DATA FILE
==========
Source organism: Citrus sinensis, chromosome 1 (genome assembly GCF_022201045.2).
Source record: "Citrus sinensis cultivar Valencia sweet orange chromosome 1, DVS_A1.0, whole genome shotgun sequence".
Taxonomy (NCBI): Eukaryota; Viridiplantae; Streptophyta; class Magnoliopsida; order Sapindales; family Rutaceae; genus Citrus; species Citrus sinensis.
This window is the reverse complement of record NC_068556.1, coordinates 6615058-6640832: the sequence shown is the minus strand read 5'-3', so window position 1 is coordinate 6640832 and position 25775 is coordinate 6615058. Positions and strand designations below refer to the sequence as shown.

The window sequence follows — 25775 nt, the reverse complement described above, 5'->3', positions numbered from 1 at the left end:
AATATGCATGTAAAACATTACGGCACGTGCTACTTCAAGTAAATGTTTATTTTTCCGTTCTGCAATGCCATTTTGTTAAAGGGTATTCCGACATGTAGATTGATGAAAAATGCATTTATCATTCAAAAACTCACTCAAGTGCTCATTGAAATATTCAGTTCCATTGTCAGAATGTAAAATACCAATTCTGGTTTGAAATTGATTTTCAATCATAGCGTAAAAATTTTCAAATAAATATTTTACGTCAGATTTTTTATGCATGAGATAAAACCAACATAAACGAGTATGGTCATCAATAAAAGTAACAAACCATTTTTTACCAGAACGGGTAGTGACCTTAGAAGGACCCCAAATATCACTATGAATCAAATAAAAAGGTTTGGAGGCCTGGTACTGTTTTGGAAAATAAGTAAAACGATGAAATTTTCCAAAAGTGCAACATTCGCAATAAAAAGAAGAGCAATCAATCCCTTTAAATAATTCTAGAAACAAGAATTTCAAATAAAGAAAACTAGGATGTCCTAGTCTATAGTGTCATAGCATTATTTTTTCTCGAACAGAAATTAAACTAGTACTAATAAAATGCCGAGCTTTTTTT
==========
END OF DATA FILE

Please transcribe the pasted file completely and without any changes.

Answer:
Source organism: Citrus sinensis, chromosome 1 (genome assembly GCF_022201045.2).
Source record: "Citrus sinensis cultivar Valencia sweet orange chromosome 1, DVS_A1.0, whole genome shotgun sequence".
Taxonomy (NCBI): Eukaryota; Viridiplantae; Streptophyta; class Magnoliopsida; order Sapindales; family Rutaceae; genus Citrus; species Citrus sinensis.
This window is the reverse complement of record NC_068556.1, coordinates 6615058-6640832: the sequence shown is the minus strand read 5'-3', so window position 1 is coordinate 6640832 and position 25775 is coordinate 6615058. Positions and strand designations below refer to the sequence as shown.

The window sequence follows — 25775 nt, the reverse complement described above, 5'->3', positions numbered from 1 at the left end:
AATATGCATGTAAAACATTACGGCACGTGCTACTTCAAGTAAATGTTTATTTTTCCGTTCTGCAATGCCATTTTGTTAAAGGGTATTCCGACATGTAGATTGATGAAAAATGCATTTATCATTCAAAAACTCACTCAAGTGCTCATTGAAATATTCAGTTCCATTGTCAGAATGTAAAATACCAATTCTGGTTTGAAATTGATTTTCAATCATAGCGTAAAAATTTTCAAATAAATATTTTACGTCAGATTTTTTATGCATGAGATAAAACCAACATAAACGAGTATGGTCATCAATAAAAGTAACAAACCATTTTTTACCAGAACGGGTAGTGACCTTAGAAGGACCCCAAATATCACTATGAATCAAATAAAAAGGTTTGGAGGCCTGGTACTGTTTTGGAAAATAAGTAAAACGATGAAATTTTCCAAAAGTGCAACATTCGCAATAAAAAGAAGAGCAATCAATCCCTTTAAATAATTCTAGAAACAAGAATTTCAAATAAAGAAAACTAGGATGTCCTAGTCTATAGTGTCATAGCATTATTTTTTCTCGAACAGAAATTAAACTAGTACTAATAAAATGCCGAGCTTTTTTT